Month: September 2014

The Hunger Games: An Overview

At the conclusion of my second time reading The Hunger Games by Suzanne Collins, I find myself to be at conflict with my opinions of the book. My first time through, the suspense kept me tied to the novel, my eyes hooked on the pages for hours. Now, I am not as impressed with the writing because the novelty of suspense wore out for me. Suzanne Collins’ writing is still spectacular, however, because of the issues she plasters through the struggles of the characters in this YA fiction novel.

As placed in the Dystopian/Sci-Fi genre, The Hunger Games focuses on political control. In my opinion, this country focuses on a ‘rule by fear’ methodology, and nothing could set them up better for failure. One of my favorite quotes by Benjamin Mee goes like this, “You know, sometimes all you need is twenty seconds of insane courage. Just literally twenty seconds of just embarrassing bravery. And I promise you, something great will come of it.” This is exactly what Katniss has as she is slipping the poisonous nightlock into her and Peeta’s mouths: Twenty seconds of insane courage. This is the beginning of the Capitol’s downward spiral to their eventual loss of power.

Unintentionally, Collins also created an issue of race in her transfer of this novel from book to movie. In an edition of The New Yorker posted on Mach 30th, 2012, Anna Holmes paints the story of a man named Adam in her article, White Until Proven Black: Imagining Race in Hunger Games. Adam uses the social platform Tumblr to spread the issues surrounding the race of the characters of District 11 in The Hunger Games. Many people took to Twitter when casting decisions were made for this iconic movie. In Homes’ article, she gives examples of these tweets, one person exclaims, “why is Rue black?!?! #WTH #hungergamesprobs” (Holmes 1).  During this casting debacle, I recall asking myself many times, “Who cares if Rue is black? Does it make her any less of an actress?” According to some people, Rue couldn’t be black. This entirely changed the meaning of the book for them, despite the fact that Suzanne Collins does describe Rue as, “And most hauntingly, a twelve-year-old girl from District 11. She has dark brown skin and eyes, but other than that, she’s very like Prim in size and demeanor” (Collins 45). In a year where issues like the Ferguson shooting of Mike Brown plaster the front pages of all media, we must ask ourselves: Why are we, in 2014, still arguing over race? At what point can we accept that people are people?

I believe that these two issues are central to the novel, as are many others, but that would require a much longer post than many are willing to read. Soon, I will hopefully have a post up analyzing this book from a feminist standpoint!


Anna Holmes’ Article:



The Lottery: Social Contract, or Unquestioned Tradition?

Shirley Jackson’s The Lottery is a tried and true piece for analysis in American Literature courses. The ethical dilemma presented in this short story is strong, as are most of the issues that are brought to light in Jackson’s writing.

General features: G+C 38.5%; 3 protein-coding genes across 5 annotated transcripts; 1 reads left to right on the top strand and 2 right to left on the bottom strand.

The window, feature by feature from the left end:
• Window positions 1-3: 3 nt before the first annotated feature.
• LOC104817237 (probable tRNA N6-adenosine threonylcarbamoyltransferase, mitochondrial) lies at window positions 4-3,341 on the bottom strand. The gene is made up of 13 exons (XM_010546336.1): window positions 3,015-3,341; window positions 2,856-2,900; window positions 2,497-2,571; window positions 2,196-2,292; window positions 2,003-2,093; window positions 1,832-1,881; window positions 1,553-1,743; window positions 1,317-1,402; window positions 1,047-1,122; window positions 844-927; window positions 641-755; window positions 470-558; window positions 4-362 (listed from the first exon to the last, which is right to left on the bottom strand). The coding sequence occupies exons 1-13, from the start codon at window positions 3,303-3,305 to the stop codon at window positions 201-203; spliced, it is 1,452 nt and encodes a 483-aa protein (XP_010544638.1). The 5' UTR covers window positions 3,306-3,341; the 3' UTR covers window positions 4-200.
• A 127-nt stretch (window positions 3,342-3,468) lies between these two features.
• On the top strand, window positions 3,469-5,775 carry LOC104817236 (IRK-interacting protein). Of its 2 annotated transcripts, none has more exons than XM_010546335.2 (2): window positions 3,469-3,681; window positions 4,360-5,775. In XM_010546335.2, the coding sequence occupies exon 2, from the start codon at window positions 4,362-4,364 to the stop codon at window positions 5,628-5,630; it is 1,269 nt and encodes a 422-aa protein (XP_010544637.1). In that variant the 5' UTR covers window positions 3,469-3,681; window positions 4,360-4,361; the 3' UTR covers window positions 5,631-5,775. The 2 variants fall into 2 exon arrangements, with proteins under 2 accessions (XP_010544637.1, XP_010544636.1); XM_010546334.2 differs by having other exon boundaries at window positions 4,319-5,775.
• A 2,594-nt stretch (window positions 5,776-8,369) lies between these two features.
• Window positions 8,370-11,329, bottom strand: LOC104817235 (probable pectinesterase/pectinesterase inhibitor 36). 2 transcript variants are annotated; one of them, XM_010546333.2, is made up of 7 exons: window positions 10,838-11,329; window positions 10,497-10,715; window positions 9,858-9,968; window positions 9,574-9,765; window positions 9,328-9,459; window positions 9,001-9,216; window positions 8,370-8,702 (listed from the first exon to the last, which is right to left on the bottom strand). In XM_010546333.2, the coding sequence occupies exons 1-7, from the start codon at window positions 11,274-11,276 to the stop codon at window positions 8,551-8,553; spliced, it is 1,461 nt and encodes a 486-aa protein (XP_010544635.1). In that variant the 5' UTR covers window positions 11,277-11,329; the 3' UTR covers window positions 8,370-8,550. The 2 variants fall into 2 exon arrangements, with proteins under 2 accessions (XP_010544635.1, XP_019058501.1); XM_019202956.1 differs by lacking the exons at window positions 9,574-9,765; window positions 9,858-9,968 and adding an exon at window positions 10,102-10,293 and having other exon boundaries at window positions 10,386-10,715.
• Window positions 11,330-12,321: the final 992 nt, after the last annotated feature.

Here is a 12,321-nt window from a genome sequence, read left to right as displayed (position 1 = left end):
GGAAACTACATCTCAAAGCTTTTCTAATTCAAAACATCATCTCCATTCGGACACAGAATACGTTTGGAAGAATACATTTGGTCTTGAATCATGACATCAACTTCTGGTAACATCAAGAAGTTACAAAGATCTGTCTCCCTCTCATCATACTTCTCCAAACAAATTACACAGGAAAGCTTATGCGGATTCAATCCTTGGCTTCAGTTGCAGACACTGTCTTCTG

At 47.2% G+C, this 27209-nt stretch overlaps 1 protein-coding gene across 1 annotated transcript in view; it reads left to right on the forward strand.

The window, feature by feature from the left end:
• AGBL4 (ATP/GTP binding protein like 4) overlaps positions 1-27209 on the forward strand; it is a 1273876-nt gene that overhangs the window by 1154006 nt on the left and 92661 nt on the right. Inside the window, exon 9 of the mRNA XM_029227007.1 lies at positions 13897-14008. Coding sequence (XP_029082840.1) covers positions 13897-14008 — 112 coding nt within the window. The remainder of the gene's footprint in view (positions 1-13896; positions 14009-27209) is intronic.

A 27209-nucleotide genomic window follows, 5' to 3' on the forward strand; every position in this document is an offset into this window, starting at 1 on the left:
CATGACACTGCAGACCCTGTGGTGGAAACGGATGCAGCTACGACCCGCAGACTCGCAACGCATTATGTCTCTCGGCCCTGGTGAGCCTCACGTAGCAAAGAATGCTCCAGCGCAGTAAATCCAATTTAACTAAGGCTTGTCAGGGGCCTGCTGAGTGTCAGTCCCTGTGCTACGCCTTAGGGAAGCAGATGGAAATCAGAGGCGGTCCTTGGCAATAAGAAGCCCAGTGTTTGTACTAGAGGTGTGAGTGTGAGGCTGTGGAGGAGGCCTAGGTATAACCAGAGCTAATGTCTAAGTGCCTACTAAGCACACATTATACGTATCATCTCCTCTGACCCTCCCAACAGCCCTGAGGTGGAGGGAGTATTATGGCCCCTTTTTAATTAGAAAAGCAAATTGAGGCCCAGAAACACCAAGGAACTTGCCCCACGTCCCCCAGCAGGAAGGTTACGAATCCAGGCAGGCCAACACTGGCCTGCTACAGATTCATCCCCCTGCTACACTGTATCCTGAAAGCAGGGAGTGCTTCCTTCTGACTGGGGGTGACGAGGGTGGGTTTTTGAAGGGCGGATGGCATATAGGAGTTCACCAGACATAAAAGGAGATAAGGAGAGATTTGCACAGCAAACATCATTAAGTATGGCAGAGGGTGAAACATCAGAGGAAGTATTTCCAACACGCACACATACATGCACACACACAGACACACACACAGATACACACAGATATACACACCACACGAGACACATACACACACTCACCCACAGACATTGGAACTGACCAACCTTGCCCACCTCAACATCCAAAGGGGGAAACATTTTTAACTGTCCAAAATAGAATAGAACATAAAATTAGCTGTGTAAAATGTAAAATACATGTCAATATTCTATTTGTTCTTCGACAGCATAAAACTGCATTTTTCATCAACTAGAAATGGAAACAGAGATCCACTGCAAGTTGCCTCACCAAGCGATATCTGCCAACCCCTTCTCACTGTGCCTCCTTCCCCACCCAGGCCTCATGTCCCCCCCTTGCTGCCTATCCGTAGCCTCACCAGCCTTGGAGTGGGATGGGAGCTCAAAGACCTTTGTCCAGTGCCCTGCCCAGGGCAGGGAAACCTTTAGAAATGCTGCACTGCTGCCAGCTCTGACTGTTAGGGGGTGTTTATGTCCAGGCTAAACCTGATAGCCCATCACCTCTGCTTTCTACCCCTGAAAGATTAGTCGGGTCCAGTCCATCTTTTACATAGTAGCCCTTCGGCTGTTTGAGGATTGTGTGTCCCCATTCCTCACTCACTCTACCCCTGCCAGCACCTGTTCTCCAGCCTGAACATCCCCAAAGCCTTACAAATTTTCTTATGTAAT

To first understand the issues that Shirley Jackson brings to light, we need an understanding of an ethical theory called Social Contract. James Rachels explains this concept simply in his article, A Short Introduction to Moral Philosophy, by concluding that each person in a society needs to cooperate-or follow rules and standards set by that society- in order to maintain a community that benefits everyone (Rachels 9). We can take a look at our own society to see where this ethical theory comes into play. For example, if there was not a standard that people at Morningside College conducted themselves in a manner that kept each other safe, students and professors would not feel as if they were in a comfortable community environment; this would be destructive to our learning community.

For those who have not read this short story, it is about a small community of about 200. They get together and have their own lottery; every single person participates. The twist of this story is that the person with the black dot on their piece of paper is going to be stoned. The story hints quite frequently that the community really has no idea why they still follow this tradition. They just do.

How does Social Contract relate to The Lottery? At a critical point in the story, a character named Old Man Warner makes his opinion clear about the lottery known when another character mentions to him that there is a community thinking about doing away with the lottery all together. He says, “Pack of crazy fools… Listening to the young folks, nothings good enough for them…Used to be a saying about, ‘Lottery in June, corn be heavy soon.’… There’s always been a lottery” (Jackson 706). Old Man Warren’s statement sums up this community’s reliability on their own Social Contract: They believe that without everyone conforming and obeying to the unwritten rule that this lottery must happen every year, their community will fall apart.

This is how they rely on their community to survive year after year: By stoning someone, but not really knowing why. This lottery is an unquestioned tradition. It is a Social Contract they follow, and this is meant for us to take a look at own own unwritten and unquestioned social contracts. Why do we dress a certain way or fear being slut-shamed? In what sort of environment is it okay to share your opinions, and where is it better to shut-up and conform? These are questions that we have to ask ourselves, and hopefully challenge the social contracts of society with our answers.